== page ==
May 06, 2014

SLU Community Stands United Against Intolerance

JSA vigil
Michael Lasky, a freshman in the College of Arts and Sciences, discussed the horrors of the Holocaust during a candlelight vigil held Sunday night at the clock tower. Photo courtesy the SLU Jewish Student Association

More than 250 students, faculty, staff and administrators gathered at the clock tower Sunday night to show their support for those affected by acts of bias and to stand against hate and prejudice.

The candlelight vigil was sponsored by SLU's Jewish Student Association (JSA) and included student speakers representing the JSA, the Diversity Leadership Cabinet, the Interfaith Alliance, the Rainbow Alliance, the Hispanic-American Leadership Organization and the Disability Service Club.

Students reflected on the horrors of the Holocaust, talked about acts of hate still committed around the world, and shared their own personal experiences with prejudice and bias. Students also offered Islamic, Christian and Jewish prayers for peace. The event concluded with a moment of silence, with event organizers calling for the SLU community to come together to fight intolerance.

Among the University leaders in attendance were Bill Kauffman, interim president; Kent Porterfield, Ed.D., vice president for student development; Paul Stark, S.J., vice president for mission and ministry; Jay Goff, vice president for enrollment and retention management; Mona Hicks, dean of students; and Michelle Lewis, director of institutional equity and diversity.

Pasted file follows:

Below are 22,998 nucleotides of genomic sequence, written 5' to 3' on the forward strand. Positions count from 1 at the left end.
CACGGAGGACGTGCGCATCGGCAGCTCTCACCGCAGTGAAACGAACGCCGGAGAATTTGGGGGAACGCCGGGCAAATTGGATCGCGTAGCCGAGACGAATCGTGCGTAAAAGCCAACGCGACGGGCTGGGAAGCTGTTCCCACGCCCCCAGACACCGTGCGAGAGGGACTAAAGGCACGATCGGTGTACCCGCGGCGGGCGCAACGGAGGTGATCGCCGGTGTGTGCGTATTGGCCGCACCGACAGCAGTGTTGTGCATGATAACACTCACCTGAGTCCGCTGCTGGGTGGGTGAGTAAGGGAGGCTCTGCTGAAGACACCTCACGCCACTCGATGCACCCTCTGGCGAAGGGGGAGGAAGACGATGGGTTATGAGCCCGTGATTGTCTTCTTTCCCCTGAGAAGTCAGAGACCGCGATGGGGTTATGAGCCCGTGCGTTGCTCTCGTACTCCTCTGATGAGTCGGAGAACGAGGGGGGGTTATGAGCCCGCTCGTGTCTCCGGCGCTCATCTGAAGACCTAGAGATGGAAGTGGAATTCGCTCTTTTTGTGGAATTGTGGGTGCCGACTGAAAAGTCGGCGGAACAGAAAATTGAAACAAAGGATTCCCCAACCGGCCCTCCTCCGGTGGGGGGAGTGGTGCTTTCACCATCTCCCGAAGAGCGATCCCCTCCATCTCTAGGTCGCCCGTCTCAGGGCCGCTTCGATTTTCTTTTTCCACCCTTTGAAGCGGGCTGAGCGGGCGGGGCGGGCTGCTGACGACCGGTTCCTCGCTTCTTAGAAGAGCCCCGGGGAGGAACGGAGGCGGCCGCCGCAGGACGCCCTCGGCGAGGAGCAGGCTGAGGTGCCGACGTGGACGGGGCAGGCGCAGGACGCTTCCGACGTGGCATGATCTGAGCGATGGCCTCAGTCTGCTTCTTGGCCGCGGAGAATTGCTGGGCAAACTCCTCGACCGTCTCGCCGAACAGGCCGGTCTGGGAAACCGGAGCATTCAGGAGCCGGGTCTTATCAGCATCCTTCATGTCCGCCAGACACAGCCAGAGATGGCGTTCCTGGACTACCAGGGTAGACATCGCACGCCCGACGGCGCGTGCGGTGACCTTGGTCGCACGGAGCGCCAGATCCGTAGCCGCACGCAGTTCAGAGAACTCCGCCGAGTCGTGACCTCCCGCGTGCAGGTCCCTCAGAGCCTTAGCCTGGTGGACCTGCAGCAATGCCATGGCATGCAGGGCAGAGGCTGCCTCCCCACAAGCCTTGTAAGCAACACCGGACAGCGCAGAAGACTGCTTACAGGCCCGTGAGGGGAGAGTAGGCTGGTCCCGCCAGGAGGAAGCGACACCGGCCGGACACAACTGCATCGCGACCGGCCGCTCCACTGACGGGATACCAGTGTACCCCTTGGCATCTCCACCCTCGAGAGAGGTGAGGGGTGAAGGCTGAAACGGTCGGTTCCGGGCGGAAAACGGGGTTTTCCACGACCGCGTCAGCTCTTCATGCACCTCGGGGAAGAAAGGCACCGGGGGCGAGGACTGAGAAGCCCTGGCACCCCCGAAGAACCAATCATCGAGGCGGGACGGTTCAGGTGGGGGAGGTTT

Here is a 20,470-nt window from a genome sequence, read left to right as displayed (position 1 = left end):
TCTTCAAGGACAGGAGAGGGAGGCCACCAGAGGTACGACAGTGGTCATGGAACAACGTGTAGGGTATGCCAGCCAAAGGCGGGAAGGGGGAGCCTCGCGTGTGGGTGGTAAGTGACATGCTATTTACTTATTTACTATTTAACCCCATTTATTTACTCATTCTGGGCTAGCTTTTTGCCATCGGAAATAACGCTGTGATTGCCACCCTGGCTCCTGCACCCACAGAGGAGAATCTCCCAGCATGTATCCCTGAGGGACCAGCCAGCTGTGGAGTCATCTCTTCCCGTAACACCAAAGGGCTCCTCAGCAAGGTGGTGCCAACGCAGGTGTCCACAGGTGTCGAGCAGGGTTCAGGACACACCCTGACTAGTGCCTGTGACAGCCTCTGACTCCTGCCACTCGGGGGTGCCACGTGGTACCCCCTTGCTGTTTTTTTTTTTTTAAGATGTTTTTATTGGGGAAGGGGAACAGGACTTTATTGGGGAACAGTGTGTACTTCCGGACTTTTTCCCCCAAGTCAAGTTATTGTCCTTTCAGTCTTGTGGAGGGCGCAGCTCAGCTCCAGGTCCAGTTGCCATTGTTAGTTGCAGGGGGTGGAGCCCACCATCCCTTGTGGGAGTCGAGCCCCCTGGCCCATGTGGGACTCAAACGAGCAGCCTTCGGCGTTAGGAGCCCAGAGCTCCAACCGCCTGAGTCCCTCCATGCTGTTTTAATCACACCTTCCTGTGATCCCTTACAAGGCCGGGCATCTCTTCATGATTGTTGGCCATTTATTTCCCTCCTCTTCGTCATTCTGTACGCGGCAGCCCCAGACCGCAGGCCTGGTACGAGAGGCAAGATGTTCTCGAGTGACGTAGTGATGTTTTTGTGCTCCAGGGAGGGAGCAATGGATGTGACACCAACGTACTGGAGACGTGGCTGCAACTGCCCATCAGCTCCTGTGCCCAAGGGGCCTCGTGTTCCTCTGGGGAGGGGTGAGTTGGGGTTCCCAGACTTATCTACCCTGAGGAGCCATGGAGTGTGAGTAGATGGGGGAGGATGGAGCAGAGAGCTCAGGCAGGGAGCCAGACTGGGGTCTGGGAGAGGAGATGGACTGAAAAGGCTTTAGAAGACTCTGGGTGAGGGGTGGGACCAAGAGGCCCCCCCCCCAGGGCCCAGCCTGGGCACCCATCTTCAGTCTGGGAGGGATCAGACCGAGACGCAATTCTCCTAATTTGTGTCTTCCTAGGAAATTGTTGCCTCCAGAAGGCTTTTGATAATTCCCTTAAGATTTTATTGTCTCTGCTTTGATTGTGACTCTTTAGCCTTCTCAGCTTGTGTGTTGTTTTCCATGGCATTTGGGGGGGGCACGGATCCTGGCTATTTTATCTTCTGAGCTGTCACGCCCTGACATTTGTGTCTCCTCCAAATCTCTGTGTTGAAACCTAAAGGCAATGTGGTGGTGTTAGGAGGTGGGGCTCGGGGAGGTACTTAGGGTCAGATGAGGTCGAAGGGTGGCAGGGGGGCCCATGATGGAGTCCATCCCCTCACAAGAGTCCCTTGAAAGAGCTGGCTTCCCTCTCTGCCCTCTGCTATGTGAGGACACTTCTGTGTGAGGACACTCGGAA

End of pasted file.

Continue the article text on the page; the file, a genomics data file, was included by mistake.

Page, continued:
Numerous faculty representing multiple academic units — including the College for Public Health and Social Justice, College of Arts and Sciences, and School of Medicine — were on hand to support the students. Representatives of external organizations, including the Anti-Defamation League, also were in attendance.

JSA President Sarah Friedman, a junior occupational therapy major in the Doisy College of Health Sciences, said the organization was overwhelmed by the show of support Sunday night.

"It was unbelievable that everyone was there to support us and each other," she said. "It's amazing that SLU and St. Louis are working together to be against this."

Friedman added that the vigil sends a strong message to the individuals who engage in acts of bias.

"It shows them that we're not going to tolerate their behavior or actions," she said. "They're the smallest minority at SLU."

The vigil had been in the works for weeks as JSA's annual Holocaust memorial. The event took on new meaning following an April 23 bias incident involving a display of candles outside a residence hall being altered into the shape of swastika. In that case, University officials have said they believe they have identified the parties responsible, and student conduct charges are pending.

On Sunday, Kauffman and Porterfield sent a message to the SLU community in St. Louis alerting them to a bias incident that occurred Saturday night in Busch Student Center involving an unknown person or persons changing the text on a display screen to hateful speech. SLU officials have launched a full investigation into that incident and are encouraging those with information to come forward.

In addition to calling the Department of Public Safety at 314-977-3000, confidential and anonymous reports can be made by visiting the Department of Public Safety and Emergency Preparedness website or by calling 1-877-525-5669.

To learn more about SLU's Hate Crimes and Bias-Related Incident Protocol, as well as how to report bias incidents that occur on campus, visit the Office of Institutional Equity and Diversity website.

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